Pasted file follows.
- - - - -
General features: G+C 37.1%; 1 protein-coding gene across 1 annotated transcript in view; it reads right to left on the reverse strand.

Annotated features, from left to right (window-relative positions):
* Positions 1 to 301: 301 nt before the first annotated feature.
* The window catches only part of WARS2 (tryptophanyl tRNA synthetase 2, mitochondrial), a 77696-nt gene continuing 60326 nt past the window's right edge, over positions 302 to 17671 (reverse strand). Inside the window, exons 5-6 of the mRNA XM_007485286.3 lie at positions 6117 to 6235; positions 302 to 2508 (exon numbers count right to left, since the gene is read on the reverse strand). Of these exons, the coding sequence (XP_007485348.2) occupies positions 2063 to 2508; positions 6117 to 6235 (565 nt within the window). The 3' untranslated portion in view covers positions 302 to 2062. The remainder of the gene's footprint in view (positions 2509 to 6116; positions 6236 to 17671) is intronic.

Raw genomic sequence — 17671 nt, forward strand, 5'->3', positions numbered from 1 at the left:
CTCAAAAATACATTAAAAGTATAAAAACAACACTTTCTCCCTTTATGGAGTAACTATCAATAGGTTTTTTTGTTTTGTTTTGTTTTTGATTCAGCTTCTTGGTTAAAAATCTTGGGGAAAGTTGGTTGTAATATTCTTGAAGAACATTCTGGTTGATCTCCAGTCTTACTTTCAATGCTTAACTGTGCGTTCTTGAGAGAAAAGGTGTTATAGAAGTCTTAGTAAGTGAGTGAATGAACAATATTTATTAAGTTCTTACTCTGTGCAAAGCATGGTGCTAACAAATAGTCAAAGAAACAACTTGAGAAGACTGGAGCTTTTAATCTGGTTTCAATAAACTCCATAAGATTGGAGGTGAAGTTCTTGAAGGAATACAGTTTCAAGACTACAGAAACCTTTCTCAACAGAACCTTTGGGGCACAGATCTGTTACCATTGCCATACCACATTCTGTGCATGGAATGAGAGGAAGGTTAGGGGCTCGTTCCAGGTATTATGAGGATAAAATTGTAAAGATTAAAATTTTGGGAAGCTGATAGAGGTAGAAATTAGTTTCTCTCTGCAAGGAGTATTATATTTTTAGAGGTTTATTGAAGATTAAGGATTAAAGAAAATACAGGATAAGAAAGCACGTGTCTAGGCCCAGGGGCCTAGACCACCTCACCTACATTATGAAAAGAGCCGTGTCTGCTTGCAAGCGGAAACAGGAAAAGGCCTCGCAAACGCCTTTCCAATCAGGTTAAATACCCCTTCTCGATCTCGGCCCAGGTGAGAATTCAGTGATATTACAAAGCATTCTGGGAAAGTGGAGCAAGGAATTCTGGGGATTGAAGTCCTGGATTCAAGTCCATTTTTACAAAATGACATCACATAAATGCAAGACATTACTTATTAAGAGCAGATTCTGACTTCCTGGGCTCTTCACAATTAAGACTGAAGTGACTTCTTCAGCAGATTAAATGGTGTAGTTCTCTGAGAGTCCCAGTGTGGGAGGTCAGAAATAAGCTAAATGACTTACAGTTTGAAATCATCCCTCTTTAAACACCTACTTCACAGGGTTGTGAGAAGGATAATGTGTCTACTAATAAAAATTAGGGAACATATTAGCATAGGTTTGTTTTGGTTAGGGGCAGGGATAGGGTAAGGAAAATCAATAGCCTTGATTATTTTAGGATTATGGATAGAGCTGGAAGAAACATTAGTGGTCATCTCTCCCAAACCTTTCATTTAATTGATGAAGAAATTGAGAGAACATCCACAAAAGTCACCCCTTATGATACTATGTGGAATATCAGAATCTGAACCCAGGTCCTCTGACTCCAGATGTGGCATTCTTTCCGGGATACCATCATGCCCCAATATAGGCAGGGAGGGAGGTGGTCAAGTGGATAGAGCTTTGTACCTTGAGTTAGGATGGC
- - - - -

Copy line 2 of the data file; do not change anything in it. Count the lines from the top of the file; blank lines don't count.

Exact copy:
Annotated features, from left to right (window-relative positions):